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Jack Sisson's TBI Blog

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We all know by now that Traumatic Brain Injury is the signature wound of the Iraq War. Explosions that would have killed soldiers in previous wars are now less often fatal, due to the improved protective qualities of military helmets. What happens, however, is that the brain is knocked around inside the skull, as the head forcibly hits the helmet during the explosion. The result is less fatalities, but more brain injuries. According to the Defense Department, more than 134,000 service men and women suffered traumatic brain injuries from 2003 through 2009. The military has planned clinical trials using pure oxygen in a pressurized chamber to determine if the technique can help brain-injury sufferers heal.

From The Associated Press:
The U.S. military plans clinical trials next year to see whether breathing pure oxygen in a pressurized chamber might help thousands of Iraq and Afghanistan war veterans suffering from traumatic brain injuries.

About 300 service members with mild to moderate damage will participate in the trials of hyperbaric oxygen therapy to help determine whether it can help them heal, or at least ease the headaches, mood swings or other symptoms linked to brain injury.

Some will spend a total of 40 hours over 10 weeks breathing pure oxygen in a hyperbaric chamber, where the atmospheric pressure is increased to a level similar to what they would experience about 20 feet under water.

According to the Defense Department, more than 134,000 service men and women suffered traumatic brain injuries from 2003 through 2009.

Read the story here.

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One of Jack's concerns is the frequency of traumatic brain injuries in prisons and their affect on inmates in a prison environment. A few years ago, it would be almost impossible to find literature on this topic, but thanks to the growing body of knowledge about TBI, and its movement into the public consciousness (primarily due to the Iraq War), information on TBI is easier to find than ever before. To be sure, TBI and the Criminal Justice System is lagging somewhat behind other areas in terms of information available, but the field is steadily growing (as is TBI and the Homeless population).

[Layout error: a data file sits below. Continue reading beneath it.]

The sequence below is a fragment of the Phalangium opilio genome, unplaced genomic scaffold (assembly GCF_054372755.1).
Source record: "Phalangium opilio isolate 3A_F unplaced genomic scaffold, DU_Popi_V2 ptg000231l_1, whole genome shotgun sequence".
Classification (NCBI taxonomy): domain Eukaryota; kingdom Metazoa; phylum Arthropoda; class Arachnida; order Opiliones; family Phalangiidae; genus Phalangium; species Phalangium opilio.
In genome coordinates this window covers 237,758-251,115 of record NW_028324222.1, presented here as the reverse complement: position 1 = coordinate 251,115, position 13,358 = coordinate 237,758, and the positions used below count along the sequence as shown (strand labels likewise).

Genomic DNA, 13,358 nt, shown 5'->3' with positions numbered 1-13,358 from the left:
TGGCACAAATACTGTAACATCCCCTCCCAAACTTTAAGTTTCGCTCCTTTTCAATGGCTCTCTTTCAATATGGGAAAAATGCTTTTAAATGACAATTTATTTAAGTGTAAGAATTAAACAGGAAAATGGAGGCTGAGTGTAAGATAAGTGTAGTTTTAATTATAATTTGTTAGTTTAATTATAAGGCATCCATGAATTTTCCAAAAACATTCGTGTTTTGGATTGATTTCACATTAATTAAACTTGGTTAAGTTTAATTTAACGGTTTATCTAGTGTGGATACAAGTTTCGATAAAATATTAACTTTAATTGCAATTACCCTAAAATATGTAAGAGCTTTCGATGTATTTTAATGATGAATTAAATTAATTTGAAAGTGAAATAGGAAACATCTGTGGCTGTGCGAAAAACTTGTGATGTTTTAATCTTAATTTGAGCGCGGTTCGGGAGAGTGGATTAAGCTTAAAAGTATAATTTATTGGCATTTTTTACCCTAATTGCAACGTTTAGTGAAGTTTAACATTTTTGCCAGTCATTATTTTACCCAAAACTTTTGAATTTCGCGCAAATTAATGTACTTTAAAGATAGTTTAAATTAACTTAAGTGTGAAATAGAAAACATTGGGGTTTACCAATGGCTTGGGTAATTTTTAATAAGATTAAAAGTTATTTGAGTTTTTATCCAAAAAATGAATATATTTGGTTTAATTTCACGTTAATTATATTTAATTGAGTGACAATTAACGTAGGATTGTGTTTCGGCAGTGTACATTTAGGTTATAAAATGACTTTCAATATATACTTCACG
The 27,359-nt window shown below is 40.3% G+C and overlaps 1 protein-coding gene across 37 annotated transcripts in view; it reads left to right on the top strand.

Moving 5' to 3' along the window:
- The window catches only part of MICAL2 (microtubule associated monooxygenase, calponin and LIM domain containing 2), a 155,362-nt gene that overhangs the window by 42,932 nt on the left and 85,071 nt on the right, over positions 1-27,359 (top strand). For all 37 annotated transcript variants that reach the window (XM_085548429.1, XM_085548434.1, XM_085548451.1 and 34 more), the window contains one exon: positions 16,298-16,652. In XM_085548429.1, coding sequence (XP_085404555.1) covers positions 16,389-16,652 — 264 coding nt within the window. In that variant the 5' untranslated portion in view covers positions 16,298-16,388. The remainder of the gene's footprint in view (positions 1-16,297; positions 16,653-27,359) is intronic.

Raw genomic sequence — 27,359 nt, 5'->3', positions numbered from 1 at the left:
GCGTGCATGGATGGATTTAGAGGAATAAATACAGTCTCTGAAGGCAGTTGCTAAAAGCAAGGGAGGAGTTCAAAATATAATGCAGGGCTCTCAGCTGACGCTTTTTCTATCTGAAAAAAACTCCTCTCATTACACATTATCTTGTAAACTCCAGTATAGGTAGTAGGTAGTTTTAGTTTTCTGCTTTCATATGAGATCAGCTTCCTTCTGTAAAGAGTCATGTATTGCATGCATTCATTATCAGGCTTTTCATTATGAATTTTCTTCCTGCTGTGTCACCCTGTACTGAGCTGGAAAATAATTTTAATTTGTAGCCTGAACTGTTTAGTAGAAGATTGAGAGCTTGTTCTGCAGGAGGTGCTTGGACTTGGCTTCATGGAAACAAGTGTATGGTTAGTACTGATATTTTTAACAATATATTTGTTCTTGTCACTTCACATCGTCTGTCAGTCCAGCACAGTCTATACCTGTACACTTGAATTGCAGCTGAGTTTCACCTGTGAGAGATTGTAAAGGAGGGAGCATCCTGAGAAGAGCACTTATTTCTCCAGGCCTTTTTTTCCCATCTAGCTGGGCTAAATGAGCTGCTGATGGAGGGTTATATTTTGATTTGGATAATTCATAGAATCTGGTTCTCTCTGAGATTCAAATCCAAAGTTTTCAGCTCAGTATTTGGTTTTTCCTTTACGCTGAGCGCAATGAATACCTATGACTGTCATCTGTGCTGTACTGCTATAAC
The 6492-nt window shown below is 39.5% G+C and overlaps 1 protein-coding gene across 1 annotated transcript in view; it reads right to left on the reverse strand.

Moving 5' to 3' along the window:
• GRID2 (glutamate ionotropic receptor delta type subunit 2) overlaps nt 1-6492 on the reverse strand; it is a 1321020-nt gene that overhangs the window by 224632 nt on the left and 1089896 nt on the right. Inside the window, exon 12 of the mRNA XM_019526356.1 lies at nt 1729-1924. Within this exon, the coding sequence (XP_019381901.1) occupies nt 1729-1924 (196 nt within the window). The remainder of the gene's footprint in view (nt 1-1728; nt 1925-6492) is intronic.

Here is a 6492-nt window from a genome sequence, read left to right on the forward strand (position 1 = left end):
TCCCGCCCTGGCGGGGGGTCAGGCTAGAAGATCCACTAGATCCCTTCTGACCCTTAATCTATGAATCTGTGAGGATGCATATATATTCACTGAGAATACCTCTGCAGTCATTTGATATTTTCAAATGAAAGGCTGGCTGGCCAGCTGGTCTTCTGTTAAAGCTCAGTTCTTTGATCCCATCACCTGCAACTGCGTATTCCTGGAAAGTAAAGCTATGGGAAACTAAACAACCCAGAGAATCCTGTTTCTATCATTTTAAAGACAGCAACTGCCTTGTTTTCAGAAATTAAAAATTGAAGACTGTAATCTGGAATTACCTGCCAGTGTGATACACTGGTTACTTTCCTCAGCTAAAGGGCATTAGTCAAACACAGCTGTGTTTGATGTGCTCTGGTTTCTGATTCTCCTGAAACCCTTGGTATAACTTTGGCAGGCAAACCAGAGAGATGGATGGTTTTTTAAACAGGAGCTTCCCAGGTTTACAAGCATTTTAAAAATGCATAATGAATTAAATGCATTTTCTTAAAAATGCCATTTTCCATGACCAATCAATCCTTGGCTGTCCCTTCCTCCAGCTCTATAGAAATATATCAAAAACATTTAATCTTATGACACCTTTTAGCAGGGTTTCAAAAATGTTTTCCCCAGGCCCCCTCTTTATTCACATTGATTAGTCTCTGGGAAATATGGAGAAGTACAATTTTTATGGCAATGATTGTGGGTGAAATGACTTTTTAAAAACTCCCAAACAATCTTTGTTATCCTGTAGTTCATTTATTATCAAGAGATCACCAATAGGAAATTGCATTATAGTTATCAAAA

The following is from the National Disability Rights Network:

Increasingly, large numbers of persons with mental illness, cognitive disabilities and/or physical disabilities are coming into contact with the adult correctional system. It is estimated that as many as 50 percent of prisoners have a mental illness or other type of disability. Jails and prisons have become the “new asylums” -- a costly response to mental health care.

From arrest through every phase of the criminal justice system, persons with disabilities encounter a system not designed to handle large numbers of persons with disabilities. Lack of access to community mental health treatment and other public services often results in people with disabilities being arrested and booked in jails where adequate treatment is unlikely. When competency is an issue, delays in transporting such individuals for treatment are commonplace. Those who are convicted and confined in penal facilities tend to serve longer sentences than others convicted of similar crimes, and prison conditions are harsher due to their disabilities.

Persons with disabilities often encounter an absence of justice in a system not designed to handle a large number of persons with disabilities.

Why are inmates with TBI or some form of mental illness not hospitalized in a state hospital? Why are they going to prison in ever increasing numbers?

A few years ago, Frontline produced an in-depth look at Ohio's prison system, and why it houses so many mentally ill individuals. Although this program focuses on mental illness, who's to say whether some of the prisoners filmed had also suffered a TBI. But mental illness or TBI, the sheer wrongness of incarcerating sufferers with either condition is obvious.

The opening sentences of the Frontline introduction:
Fewer than 55,000 Americans currently receive treatment in psychiatric hospitals. Meanwhile, almost 10 times that number -- nearly 500,000 -- mentally ill men and women are serving time in U.S. jails and prisons. As sheriffs and prison wardens become the unexpected and often ill-equipped caretakers of this burgeoning population, they raise a troubling new concern: Have America's jails and prisons become its new asylums?
You can watch the entire show here. Please let us know what you think. We'll be writing more about TBI and prisons this year.

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